Packaging plays a fundamental role in the distribution of cosmetic products. In fact, it is the task of the pack not only to contain and present the products but also to protect the formulations. On the other hand, the packaging of cosmetic products also represents a huge problem from an environmental point of view, due to the huge consumption of materials. So here are 5 trendy sustainable solutions

The consumption of raw raw material for packaging

According to the Sustainability of reusable packaging study. Current situation and trends published in Resources, Conservation & Recycling (X, Volume 6) of 2020, in fact, in Europe the consumption of raw materials for packaging - not just cosmetics - is around 40% for plastic and 50% for the card. The most used materials? Paper, metal, glass and, of course, plastic. Fortunately materials such as paper, metal and glass are recycled up to 80%, while % recycled plastic reaches just 14% (in Europe).

Innovation as an essential requirement

A problem that obviously also involves the world of cosmetics. Where research, innovation and recycling now represent essential requirements not only for brands entering the market, but also for the growth of historic beauty maisons. A request that comes from the consumers themselves, as confirmed by the sales of products with greater attention to the sustainability of the pack. Many brands have already reduced the use of secondary packaging (paper cases), or replaced the old plastic materials with greener alternatives.

Sustainable cosmetic packaging: basic requirements

According to the definition by the Sustainable Packaging Coalition, in order to be defined as sustainable, the cosmetic pack must meet some specific criteria. Safety for the environment during its entire life cycle. Use of recycled or recyclable materials. Production, distribution and recycling from renewable energy and with clean technologies. Design suited to the market, to economic conditions and, above all, to saving energy and raw materials. Below, 5 trends that go beyond the simple invitation to the consumer to properly recycle the pack, but which aim to reduce waste 1. Refillable cosmetics Reusing the bottle several times, extending its life cycle by purchasing refill packs or purchasing the semi-finished product (in some specialized shops): the "refill" system is certainly a more sustainable solution. With this system, the main packaging can be reused several times, while only consumables, such as shampoo or liquid soap, are replenished. There is no shortage of refillable make-up proposals (solid shapes such as eyeshadows, compact shapes, clearly stand out among all). Precisely on this type of product, i.e. refills, not only the brands of natural cosmetics are focusing, but also the big names in the mass market such as Nivea, Dove, Fa, Garnier, etc.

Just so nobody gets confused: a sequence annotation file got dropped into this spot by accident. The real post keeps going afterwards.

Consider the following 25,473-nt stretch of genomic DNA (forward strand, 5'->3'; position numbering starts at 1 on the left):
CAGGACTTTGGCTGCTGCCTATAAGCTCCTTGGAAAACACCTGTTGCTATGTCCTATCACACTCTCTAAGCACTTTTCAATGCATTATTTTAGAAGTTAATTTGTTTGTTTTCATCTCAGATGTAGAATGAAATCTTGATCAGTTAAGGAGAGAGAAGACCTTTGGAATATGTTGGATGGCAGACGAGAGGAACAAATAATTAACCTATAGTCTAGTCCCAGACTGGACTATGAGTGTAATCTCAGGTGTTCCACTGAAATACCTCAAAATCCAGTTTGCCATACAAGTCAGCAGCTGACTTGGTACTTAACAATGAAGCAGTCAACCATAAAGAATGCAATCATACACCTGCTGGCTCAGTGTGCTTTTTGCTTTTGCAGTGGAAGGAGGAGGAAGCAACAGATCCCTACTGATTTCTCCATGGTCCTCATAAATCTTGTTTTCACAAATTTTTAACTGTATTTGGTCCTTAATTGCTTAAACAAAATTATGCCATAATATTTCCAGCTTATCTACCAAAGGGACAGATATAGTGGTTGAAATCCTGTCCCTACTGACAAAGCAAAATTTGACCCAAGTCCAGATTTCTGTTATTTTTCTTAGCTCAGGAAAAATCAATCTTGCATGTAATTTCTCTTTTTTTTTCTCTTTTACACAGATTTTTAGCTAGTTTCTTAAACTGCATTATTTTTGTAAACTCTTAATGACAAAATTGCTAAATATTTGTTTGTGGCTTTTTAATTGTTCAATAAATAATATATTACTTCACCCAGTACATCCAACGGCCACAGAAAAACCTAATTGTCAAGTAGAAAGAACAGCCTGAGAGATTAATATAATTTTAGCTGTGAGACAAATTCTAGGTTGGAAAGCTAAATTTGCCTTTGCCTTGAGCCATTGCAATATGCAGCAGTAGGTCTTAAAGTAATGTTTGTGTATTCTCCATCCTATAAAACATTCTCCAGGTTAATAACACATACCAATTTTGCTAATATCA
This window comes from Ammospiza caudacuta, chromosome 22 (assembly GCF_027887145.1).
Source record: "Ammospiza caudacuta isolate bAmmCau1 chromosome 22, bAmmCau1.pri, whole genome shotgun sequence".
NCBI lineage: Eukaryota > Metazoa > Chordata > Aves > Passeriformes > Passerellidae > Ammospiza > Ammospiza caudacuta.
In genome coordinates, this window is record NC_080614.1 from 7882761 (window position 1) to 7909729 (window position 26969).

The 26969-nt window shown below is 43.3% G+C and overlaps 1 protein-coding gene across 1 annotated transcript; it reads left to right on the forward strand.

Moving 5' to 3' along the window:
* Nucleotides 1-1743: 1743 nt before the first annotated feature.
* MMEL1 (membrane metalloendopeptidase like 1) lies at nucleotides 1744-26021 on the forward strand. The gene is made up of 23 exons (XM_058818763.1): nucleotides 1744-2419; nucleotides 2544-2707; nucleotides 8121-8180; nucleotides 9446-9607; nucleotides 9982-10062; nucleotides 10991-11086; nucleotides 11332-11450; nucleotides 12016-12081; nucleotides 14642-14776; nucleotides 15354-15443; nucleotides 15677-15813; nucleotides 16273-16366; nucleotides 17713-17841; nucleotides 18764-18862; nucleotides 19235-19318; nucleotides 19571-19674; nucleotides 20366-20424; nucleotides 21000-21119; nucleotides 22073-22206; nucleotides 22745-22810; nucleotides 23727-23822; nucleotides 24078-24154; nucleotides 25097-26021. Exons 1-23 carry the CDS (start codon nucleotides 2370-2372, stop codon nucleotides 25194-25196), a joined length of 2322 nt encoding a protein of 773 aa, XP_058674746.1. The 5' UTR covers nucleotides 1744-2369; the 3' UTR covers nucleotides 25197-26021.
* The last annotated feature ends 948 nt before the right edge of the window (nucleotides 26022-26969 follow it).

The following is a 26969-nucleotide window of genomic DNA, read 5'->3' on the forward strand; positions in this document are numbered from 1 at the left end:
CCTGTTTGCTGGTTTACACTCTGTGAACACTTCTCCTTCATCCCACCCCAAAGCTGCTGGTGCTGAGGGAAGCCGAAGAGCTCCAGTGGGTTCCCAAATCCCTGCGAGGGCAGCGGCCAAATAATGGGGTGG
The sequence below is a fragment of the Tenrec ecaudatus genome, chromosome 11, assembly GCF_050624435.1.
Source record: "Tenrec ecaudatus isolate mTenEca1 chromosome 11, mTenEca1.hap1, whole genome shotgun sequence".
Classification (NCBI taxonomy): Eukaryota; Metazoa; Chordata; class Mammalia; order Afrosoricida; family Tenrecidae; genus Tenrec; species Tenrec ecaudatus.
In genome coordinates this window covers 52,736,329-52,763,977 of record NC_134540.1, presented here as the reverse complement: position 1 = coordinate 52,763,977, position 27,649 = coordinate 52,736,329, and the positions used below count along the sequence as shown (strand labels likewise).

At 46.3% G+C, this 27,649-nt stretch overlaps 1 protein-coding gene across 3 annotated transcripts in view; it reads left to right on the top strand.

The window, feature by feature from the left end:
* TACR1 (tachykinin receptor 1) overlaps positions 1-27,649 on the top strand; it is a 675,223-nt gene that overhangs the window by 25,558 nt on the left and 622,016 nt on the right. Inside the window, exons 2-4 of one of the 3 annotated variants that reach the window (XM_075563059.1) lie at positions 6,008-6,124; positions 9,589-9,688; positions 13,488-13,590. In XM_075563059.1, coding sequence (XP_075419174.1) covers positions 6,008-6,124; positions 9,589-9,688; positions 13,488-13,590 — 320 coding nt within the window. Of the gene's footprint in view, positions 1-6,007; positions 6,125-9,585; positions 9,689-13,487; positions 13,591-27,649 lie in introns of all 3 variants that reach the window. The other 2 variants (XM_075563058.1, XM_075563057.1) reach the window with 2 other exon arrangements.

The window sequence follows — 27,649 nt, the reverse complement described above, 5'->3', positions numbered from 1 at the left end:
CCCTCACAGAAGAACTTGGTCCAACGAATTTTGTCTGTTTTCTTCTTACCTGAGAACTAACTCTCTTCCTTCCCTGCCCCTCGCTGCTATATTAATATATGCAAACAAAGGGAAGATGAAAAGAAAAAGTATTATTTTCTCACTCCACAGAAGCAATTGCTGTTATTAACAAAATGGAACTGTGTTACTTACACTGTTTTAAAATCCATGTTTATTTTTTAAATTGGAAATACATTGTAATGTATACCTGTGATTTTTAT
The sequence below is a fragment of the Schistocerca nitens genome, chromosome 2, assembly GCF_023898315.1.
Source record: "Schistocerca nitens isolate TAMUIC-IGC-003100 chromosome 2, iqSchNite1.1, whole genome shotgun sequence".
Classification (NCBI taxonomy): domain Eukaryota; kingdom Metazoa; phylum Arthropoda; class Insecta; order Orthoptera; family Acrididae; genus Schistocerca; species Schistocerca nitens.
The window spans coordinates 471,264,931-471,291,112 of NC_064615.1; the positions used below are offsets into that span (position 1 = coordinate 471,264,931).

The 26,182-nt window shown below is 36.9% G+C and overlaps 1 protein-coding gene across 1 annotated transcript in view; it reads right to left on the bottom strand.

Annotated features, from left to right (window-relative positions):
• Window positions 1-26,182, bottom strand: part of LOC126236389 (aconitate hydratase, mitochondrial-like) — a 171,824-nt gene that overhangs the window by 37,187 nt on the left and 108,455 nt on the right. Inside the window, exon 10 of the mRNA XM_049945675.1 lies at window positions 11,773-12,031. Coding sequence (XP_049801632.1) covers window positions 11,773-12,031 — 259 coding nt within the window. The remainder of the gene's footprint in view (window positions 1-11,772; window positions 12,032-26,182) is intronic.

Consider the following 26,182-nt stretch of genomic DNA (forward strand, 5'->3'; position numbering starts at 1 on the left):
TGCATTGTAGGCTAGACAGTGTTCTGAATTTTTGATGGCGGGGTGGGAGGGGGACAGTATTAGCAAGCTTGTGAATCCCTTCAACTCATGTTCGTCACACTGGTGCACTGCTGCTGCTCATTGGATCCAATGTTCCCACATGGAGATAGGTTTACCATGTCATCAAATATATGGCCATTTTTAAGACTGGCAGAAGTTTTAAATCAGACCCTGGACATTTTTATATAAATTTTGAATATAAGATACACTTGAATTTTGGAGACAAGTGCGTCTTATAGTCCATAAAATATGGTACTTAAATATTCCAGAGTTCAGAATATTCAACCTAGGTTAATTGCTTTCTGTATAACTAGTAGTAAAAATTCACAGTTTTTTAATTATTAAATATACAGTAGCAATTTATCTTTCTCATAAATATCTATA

2. Luxury vessels

The cosmetic is contained within an object that passes on to a "new life": instead of turning into waste, once the contents are finished, the container becomes a candle, a storage container, or a piece of furniture. Mostly this is a path taken by niche brands, or in the luxury sector and the materials used are primarily glass or ceramic for example.

3. Plastic free

Fortunately, more and more brands are making the selection of raw materials for their packaging more sustainable and are trying to use as little plastic as possible. To date, the proposals in paper of products or accessories so far built and conceived only in plastic or metal are increasingly frequent, for example deodorant sticks in paper, eyeshadow palettes, lipstick sticks.

Even some toothpaste brands prefer alternatives in glass jars instead of the classic soft plastic tube.

4. Easy to recycle

It is not an easy way to replace the dear old PET and the various plastic polymers on the market, which in any case represent the majority of packaging on the market today, due to their unbreakability, inertia, versatility and lightness. In this regard, also in this sense, brands can take into account a not insignificant aspect: the ease with which the consumer can recycle empty packaging: choose materials that can be transferred in the same container (for example bottle and cap), or choose packaging single material, or giving due prominence to the instructions on disposal certainly facilitates the task of the consumer (even the laziest!) and increases the percentage of probability that the pack will be recycled correctly

5. Biodegradable and compostable

In recent years we have witnessed the diffusion of vases and cases on which the words biodegradable or compostable appear (which must therefore be disposed of in organic waste). Not only do these materials return to the earth in a virtuous cycle, but in some cases they even come from processing waste from the food industry (seeds, fibres).

Difference between biodegradable and compostable

A recent article in the New York Times pointed the finger to the critical issues and misunderstandings that hide behind the disposal of so-called "biodegradable" and/or "compostable" packaging. Terms such as biodegradability and composting refer to chemical processes whose difference is rather subtle. The first describes the ability of some materials to degrade through enzymatic processes (action of bacteria, fungi or other microorganisms) which transform the material until it becomes something else (water or gas). Composting is instead an aerobic process controlled by man, through which the organic material humifies and produces natural fertilizer, such as mulch (or compost).

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